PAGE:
Osmocote Advertisement
Article ThumbSmell This

How many times have you thrust your nose into a bouquet or a flower and come up empty? Or worse yet, been knocked back by an unexpected fragrance that was surprising in such a beautiful blossom? Peony scents, for example, have been classified into five categories: rose, honey, lemon, yeasty but also bitter and medicinal.

Scent has often been sacrificed for larger, longer-lasting, more colorful blooms that dazzle on first glance and hold up on the long journey to the florist. Producing fragrance draws on the plant’s resources and takes energy, which is why fragrant plants don’t last as long in bloom as the non-fragrant varieties. The breeder may thus decide that the plant’s energy can be better spent on producing larger flowers. When it comes to roses and faced with the choice between hardiness and fragrance, commercial breeders have often chosen in favor of hardiness.


Article ThumbTrialed by Jury

The experts looked at the evidence and gave these new plants a thumbs up. You will too. Here are our favorite new plants for 2015.


categories

popular

Article Thumbnail
Columns
It’s Spring, Already

Where does the time go? Seems like nano-seconds since I gave up on my overgrown, drought and heat-ravaged mess of a garden ...


Article Thumbnail
Columns
Family Gathering

My family is in the backyard. Lordy, save me from my family. They say that you can choose your friends but you can’t choose ...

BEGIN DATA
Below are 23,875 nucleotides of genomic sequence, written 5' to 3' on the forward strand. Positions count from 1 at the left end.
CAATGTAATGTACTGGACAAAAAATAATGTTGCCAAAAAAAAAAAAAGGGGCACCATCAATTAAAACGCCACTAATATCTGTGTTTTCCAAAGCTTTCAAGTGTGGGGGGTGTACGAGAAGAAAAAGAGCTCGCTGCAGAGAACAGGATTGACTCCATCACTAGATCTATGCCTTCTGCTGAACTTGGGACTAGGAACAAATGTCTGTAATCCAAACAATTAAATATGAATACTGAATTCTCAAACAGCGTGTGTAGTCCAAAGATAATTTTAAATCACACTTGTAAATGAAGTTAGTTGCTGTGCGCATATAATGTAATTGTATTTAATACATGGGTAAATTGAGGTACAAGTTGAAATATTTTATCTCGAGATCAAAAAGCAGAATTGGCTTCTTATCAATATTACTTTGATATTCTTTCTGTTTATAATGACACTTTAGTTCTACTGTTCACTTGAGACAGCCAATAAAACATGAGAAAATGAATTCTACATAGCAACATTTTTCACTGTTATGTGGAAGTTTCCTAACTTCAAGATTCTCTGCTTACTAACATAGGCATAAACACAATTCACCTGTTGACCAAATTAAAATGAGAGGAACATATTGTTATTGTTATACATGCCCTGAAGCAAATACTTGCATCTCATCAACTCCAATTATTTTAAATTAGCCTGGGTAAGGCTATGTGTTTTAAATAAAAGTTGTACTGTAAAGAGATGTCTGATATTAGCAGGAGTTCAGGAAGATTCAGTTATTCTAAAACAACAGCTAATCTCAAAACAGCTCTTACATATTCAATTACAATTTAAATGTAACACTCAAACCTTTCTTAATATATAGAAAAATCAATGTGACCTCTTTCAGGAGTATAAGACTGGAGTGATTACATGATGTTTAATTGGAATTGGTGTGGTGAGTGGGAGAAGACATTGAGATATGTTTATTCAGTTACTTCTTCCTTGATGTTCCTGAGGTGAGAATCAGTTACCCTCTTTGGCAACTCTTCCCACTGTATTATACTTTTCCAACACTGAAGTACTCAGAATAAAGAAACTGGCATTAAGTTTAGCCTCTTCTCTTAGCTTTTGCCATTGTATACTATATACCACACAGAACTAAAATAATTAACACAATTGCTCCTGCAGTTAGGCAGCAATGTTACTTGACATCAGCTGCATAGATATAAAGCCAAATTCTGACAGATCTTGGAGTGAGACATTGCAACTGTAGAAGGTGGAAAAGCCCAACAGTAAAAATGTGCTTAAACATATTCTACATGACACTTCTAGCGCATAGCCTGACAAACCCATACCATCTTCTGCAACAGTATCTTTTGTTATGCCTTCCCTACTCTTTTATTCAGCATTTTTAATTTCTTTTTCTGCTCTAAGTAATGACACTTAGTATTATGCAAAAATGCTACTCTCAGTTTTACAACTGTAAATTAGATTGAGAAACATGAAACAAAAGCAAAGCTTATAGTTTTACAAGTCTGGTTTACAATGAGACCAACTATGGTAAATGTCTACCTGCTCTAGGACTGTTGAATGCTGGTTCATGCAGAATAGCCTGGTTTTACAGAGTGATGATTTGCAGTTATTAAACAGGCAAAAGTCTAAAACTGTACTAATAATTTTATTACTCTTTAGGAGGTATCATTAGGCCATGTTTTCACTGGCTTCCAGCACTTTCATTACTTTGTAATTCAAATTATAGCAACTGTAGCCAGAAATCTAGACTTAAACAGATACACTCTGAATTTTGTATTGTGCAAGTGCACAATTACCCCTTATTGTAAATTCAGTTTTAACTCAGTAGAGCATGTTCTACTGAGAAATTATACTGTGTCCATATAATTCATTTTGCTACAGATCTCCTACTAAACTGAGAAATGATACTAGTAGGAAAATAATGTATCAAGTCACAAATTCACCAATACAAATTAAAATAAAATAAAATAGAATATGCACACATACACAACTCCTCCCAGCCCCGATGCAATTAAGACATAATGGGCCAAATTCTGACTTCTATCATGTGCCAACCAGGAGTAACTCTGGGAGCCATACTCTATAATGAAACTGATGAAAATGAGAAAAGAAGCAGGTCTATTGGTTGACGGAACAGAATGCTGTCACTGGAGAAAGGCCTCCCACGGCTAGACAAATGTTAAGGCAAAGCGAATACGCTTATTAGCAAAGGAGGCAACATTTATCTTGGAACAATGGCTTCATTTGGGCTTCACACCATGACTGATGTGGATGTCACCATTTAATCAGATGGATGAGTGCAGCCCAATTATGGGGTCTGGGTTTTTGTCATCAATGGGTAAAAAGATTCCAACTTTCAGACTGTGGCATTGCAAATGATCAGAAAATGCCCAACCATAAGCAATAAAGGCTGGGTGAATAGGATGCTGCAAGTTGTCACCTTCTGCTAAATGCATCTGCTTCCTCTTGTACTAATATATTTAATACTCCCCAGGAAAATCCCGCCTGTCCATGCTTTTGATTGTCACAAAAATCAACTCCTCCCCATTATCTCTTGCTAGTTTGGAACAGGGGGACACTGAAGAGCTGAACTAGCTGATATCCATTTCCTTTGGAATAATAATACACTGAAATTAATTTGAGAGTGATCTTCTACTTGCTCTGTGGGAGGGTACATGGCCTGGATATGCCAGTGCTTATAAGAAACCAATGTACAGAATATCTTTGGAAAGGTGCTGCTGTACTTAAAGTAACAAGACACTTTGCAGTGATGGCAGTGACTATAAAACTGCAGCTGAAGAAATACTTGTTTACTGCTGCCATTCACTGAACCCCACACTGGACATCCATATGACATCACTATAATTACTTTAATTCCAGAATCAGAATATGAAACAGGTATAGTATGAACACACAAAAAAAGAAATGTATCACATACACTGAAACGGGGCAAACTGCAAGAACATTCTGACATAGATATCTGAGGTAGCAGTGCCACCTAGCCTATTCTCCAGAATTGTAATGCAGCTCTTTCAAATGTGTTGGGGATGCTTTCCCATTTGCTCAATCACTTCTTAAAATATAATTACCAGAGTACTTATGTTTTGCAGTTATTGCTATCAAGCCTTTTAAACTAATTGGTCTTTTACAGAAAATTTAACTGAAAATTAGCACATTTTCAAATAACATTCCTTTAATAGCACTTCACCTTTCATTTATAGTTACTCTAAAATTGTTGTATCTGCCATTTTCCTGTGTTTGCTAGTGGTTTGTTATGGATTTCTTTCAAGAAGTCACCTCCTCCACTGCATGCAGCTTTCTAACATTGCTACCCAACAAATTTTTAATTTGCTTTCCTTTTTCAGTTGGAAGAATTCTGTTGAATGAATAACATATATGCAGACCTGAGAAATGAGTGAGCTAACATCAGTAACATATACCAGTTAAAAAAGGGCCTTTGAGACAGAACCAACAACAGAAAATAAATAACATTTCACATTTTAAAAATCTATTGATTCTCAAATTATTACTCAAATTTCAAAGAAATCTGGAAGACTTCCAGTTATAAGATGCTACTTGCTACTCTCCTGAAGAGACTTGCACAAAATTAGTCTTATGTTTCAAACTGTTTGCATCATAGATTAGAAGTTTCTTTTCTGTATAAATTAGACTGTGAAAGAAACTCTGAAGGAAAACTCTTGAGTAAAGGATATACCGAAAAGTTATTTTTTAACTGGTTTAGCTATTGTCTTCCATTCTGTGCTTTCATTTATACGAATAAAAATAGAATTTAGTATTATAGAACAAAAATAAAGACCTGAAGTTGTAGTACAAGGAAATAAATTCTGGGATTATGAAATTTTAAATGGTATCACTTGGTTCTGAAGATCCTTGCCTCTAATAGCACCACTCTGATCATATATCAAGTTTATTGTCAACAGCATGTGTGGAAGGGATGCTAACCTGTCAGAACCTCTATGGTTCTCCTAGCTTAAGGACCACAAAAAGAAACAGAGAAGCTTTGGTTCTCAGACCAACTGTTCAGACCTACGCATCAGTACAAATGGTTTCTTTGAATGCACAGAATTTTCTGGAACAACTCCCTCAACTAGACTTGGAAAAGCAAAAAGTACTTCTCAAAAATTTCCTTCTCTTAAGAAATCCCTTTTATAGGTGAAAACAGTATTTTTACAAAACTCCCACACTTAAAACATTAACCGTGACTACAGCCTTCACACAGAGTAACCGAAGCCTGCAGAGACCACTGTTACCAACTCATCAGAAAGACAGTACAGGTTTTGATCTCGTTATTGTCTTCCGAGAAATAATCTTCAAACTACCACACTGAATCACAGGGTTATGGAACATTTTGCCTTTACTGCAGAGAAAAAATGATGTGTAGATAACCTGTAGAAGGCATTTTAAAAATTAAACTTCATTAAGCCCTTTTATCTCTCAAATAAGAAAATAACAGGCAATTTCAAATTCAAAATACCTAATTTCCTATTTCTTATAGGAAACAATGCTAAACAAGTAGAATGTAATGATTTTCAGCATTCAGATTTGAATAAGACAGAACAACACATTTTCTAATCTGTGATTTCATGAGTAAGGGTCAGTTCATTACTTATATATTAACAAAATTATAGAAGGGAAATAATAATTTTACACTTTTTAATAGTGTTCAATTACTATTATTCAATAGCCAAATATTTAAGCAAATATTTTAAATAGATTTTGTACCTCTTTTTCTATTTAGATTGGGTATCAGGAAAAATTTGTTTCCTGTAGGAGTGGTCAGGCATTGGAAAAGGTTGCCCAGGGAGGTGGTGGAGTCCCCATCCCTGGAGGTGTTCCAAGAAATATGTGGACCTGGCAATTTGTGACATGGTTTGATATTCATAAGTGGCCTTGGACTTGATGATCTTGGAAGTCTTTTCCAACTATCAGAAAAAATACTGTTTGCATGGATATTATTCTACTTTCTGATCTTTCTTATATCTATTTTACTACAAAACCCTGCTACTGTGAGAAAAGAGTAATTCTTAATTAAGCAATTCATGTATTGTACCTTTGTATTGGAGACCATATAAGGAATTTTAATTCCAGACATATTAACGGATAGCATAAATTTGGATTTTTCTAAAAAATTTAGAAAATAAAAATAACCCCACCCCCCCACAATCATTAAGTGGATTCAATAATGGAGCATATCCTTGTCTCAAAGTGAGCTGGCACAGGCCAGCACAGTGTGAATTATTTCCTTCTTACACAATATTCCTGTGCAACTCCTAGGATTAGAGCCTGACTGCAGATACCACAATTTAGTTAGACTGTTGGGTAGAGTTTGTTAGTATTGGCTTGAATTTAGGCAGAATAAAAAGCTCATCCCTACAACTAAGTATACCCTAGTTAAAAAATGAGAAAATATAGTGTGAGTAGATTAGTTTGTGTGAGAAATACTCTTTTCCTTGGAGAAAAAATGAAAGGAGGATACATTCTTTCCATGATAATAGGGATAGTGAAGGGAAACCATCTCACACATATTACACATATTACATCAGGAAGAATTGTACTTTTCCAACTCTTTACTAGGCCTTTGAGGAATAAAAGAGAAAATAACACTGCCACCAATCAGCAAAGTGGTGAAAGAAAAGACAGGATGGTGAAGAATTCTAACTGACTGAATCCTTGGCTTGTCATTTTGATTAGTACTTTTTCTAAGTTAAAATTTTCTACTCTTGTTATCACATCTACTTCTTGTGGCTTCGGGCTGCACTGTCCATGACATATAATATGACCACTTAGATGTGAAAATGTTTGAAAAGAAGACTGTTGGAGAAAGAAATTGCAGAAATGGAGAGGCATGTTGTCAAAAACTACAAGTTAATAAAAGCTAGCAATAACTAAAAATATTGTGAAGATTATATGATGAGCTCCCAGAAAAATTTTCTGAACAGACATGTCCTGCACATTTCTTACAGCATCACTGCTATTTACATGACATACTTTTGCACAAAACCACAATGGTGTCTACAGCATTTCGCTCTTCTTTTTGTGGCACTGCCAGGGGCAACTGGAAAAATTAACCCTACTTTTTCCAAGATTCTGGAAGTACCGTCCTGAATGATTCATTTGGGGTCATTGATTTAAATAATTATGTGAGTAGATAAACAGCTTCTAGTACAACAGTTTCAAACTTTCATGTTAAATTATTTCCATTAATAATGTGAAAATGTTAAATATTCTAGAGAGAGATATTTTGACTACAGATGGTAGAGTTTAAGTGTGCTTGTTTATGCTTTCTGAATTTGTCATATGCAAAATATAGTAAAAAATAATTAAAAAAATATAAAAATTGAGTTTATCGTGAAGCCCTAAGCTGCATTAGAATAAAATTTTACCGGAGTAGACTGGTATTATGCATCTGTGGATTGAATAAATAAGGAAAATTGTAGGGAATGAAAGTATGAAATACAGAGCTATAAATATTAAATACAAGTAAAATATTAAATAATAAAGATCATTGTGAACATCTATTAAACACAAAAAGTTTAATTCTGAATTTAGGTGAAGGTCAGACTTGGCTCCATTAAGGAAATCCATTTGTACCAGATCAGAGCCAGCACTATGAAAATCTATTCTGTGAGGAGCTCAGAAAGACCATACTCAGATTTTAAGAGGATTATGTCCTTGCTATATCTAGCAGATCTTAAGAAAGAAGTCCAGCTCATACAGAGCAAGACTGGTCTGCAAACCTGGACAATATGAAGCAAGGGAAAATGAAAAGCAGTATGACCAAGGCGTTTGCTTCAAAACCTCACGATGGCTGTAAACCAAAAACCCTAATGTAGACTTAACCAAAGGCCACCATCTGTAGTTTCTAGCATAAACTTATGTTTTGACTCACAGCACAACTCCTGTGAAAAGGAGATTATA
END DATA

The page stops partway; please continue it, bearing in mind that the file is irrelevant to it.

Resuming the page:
Article Thumbnail
Features
Smell This

How many times have you thrust your nose into a bouquet or a flower and come up empty? Or worse yet, been knocked back by …


Article Thumbnail
Spotlights
Treasures of the Woodlands

Tulips come from Turkey, but woodland wildflowers come from Chicagoland. Why not have someof both in your springtime garden?


Article Thumbnail
Columns
Take A Hint. Or Not.

One of the great things about being a columnist is that when you run out of ideas you can steal them from other people.


questions

Our Russian sage (Perovskia) is full and bountiful but will not stay upright. Is there anything we can do? Is there a way to split some off when it has outgrown its space? Should it be trimmed back in fall or spring?

I have houseplants outside that I will need to bring indoors. What is the lowest temperature at which I can leave them outside?

What is rose rosette disease? I lost two antique roses and removed a hedge of multiflora roses that were supposed to be undesirable. How bad is it?

ChicagolandGardening Advertisement